There was a lot of energy around oncology trying the new uniforms. They became the trusted leaders regarding the uniform choice. That was important because this was not just a nursing initiative; we had to decide on a uniform that branded our entire organization and reflected in our staff the care we were offering to our patients. We had patient care assistants, a unit receptionist and even physicians saying, “We’re in. Whatever you guys decide, we want to be a part of it.”
Why did you feel it was important to engage hospital staff members in deciding on new uniforms?
Quinn: I think it was about allowing the people to feel like they were an integral part of owning their practice and owning their practice environment. Giving them this critical decision of what to wear, it was powerful to see the transformation from begrudging compliance with a current uniform policy to a whole-hearted embracing of a new policy where they recognized “something was in it for me.”
We engaged patients’ families in the decision, also. Our parent family advisory council members were excited to learn about this new uniform technology and how it would impact their children. They reacted favorably to the likelihood that body fluids, and related germs, would be less likely to be on their children’s caregiver uniforms. We sought their input on color choices, how our staff looked and whether the uniforms helped them identify clinical team members by discipline and scope of responsibility.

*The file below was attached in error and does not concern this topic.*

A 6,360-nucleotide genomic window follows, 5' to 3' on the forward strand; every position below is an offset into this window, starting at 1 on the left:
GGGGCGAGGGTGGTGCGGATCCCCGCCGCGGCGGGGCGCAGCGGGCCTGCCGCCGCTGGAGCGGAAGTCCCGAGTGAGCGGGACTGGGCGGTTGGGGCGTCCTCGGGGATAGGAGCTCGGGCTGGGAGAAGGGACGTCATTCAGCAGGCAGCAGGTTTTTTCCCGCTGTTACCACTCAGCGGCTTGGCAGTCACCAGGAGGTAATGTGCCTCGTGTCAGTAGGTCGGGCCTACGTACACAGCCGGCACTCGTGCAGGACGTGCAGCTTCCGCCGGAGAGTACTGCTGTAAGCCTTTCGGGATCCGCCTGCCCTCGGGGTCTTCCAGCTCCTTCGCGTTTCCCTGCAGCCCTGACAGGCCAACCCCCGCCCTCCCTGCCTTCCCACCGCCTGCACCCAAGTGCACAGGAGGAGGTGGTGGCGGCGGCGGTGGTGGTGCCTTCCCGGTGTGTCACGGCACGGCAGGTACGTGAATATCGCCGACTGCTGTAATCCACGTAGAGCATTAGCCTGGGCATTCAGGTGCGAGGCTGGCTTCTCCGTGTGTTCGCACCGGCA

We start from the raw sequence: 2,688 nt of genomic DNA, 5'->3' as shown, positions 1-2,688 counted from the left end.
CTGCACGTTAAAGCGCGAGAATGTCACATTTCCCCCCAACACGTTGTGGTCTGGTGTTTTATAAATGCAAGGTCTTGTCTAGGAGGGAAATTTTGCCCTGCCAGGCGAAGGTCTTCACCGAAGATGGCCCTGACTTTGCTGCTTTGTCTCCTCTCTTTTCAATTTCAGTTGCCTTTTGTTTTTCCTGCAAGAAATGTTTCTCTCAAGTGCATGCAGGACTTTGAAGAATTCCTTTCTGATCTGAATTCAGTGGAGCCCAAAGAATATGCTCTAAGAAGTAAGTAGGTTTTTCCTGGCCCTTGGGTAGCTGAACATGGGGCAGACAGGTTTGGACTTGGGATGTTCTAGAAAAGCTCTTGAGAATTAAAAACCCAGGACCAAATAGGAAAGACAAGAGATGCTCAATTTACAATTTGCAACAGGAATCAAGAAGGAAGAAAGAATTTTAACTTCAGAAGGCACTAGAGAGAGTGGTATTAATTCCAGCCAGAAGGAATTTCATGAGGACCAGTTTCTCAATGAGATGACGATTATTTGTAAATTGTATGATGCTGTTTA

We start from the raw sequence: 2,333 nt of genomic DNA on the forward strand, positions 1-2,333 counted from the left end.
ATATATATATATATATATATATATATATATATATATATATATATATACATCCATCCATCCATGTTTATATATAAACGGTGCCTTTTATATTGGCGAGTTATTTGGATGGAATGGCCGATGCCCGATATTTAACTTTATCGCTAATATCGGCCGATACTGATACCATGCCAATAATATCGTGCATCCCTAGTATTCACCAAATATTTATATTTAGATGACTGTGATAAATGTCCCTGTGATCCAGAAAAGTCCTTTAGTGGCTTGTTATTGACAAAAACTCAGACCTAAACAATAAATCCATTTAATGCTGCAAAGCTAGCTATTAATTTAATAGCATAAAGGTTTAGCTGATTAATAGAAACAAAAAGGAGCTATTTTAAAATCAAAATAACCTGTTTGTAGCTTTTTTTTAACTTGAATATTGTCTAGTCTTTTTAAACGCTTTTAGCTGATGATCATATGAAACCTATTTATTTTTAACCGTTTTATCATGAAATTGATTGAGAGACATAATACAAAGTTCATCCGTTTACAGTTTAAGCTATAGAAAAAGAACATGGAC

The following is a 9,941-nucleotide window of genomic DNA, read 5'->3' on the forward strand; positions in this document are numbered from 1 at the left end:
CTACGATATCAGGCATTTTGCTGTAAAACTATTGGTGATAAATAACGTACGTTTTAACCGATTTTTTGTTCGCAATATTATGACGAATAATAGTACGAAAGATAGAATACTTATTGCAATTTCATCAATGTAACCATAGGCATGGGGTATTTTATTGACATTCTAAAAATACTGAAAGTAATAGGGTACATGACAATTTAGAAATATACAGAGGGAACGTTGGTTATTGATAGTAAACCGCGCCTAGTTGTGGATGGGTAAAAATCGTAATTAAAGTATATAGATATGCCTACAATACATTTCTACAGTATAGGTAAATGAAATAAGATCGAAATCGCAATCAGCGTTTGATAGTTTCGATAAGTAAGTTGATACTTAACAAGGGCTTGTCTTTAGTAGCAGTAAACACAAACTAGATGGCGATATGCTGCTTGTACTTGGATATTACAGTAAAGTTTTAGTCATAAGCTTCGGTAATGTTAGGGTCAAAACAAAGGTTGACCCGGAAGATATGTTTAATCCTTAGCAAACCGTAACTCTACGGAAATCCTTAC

What results have you seen from the uniform initiative?
Quinn: I think it’s a combination of a lot of things. We’re forward thinking in analyzing our outcomes, but we’re careful not to apply a single intervention when measuring success.
One favorable byproduct of this initiative I’d say would be less distraction — distraction caused by a nurse being exposed to blood, thinking about whether she or he must change clothes and wash whatever body part got exposed by the fluid contact. Less distraction can mean more focus on patient care and safety.
Also, we had an uptick in staff engagement scores across disciplines. Not only were staff involved but they took the opportunity to change the color of the uniform bottoms from gray to royal blue. Engagement in the product selection, and overall engagement in the organization’s safety work, led to positive trends in our engagement scores — rising from 81 to 96 percent participation. Our staff looks sharper and, I am told, feels more professional. Not to mention, the occasional coffee spill does not stain the uniforms, so they tend to look better longer, which also makes our team happy in the pocketbook.
Plus, the initiative’s been so successful at Cohen Children’s that we’ve expanded use of the new uniforms to our physicians and our housekeeping department. Right now, about 70 percent of our point-of-care employees are wearing uniforms with this protective barrier.
As hospitals undergo transformation, how important do you feel it is for nurse leadership to have a driving role in culture change management?
Quinn: Within hospitals, nurses occupy the largest full-time employee footprint. We represent greater than 60 percent of the workforce at Cohen Children’s Medical Center. What better than a nursing leader to help drive innovative transformation? As technology rapidly outpaces our traditional thinking, I think it takes our innovation push and drive. Nurses aren’t afraid of change; if it’s led right, you can have some incredible success.
VESTEX® Active Barrier apparel has earned the endorsement of the American Hospital Association. To learn more about VESTEX from Vestagen Protective Technologies, Inc., visit vestex.com.